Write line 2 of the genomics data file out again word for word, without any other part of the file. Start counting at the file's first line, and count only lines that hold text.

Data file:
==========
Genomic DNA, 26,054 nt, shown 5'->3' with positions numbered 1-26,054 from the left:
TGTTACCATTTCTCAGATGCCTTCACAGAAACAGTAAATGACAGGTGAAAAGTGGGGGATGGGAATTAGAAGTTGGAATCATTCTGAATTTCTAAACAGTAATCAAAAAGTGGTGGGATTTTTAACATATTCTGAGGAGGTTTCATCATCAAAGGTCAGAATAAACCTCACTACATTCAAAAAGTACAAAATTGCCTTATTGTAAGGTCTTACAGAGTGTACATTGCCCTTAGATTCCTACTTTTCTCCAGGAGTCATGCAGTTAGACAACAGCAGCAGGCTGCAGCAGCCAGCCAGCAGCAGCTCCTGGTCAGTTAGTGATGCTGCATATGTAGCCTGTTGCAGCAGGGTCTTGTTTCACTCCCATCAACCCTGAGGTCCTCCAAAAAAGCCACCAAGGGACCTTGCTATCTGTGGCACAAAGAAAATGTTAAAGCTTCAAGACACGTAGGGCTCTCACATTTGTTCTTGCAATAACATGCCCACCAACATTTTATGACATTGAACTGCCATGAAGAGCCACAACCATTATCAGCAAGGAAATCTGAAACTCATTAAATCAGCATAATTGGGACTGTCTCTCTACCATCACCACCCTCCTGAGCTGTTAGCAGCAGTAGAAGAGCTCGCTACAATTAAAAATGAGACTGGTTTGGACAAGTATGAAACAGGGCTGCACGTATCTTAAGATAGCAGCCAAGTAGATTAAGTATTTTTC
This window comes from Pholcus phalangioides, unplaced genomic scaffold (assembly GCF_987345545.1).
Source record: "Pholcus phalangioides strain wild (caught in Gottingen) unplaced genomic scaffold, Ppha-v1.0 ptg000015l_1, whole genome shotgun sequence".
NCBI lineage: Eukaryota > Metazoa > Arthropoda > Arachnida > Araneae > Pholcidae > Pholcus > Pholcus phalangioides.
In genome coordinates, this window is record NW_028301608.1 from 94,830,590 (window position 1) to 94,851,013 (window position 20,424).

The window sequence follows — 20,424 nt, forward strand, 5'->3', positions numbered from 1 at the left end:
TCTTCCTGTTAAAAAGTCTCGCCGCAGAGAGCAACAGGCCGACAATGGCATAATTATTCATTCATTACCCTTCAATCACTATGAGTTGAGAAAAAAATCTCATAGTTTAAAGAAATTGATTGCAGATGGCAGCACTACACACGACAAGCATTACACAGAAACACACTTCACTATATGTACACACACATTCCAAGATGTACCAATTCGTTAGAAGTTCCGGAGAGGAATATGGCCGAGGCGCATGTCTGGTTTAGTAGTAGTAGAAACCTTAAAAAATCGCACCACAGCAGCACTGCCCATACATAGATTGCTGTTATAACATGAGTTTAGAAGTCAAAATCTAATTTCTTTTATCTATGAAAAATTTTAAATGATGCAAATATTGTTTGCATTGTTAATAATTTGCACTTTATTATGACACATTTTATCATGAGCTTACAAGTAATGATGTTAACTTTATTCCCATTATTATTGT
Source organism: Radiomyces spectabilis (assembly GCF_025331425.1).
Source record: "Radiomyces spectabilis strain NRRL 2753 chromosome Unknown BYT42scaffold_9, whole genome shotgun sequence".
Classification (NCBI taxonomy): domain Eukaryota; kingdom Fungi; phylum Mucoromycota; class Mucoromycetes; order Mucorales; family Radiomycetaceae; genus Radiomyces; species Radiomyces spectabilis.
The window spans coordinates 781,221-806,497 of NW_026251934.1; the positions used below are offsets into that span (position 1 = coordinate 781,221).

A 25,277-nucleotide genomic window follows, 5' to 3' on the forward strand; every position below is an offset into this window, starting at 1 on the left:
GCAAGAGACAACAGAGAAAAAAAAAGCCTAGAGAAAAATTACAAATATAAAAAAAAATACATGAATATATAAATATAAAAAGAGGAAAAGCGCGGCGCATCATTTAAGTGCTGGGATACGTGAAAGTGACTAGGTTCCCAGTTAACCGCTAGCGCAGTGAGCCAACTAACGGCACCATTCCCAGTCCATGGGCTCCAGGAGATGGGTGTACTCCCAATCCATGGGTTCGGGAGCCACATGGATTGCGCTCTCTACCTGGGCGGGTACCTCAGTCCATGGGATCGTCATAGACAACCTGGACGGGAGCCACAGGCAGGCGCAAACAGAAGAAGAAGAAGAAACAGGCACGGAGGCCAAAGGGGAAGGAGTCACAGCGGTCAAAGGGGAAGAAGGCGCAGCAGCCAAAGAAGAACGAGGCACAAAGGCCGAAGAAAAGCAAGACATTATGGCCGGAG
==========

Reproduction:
TGTTACCATTTCTCAGATGCCTTCACAGAAACAGTAAATGACAGGTGAAAAGTGGGGGATGGGAATTAGAAGTTGGAATCATTCTGAATTTCTAAACAGTAATCAAAAAGTGGTGGGATTTTTAACATATTCTGAGGAGGTTTCATCATCAAAGGTCAGAATAAACCTCACTACATTCAAAAAGTACAAAATTGCCTTATTGTAAGGTCTTACAGAGTGTACATTGCCCTTAGATTCCTACTTTTCTCCAGGAGTCATGCAGTTAGACAACAGCAGCAGGCTGCAGCAGCCAGCCAGCAGCAGCTCCTGGTCAGTTAGTGATGCTGCATATGTAGCCTGTTGCAGCAGGGTCTTGTTTCACTCCCATCAACCCTGAGGTCCTCCAAAAAAGCCACCAAGGGACCTTGCTATCTGTGGCACAAAGAAAATGTTAAAGCTTCAAGACACGTAGGGCTCTCACATTTGTTCTTGCAATAACATGCCCACCAACATTTTATGACATTGAACTGCCATGAAGAGCCACAACCATTATCAGCAAGGAAATCTGAAACTCATTAAATCAGCATAATTGGGACTGTCTCTCTACCATCACCACCCTCCTGAGCTGTTAGCAGCAGTAGAAGAGCTCGCTACAATTAAAAATGAGACTGGTTTGGACAAGTATGAAACAGGGCTGCACGTATCTTAAGATAGCAGCCAAGTAGATTAAGTATTTTTC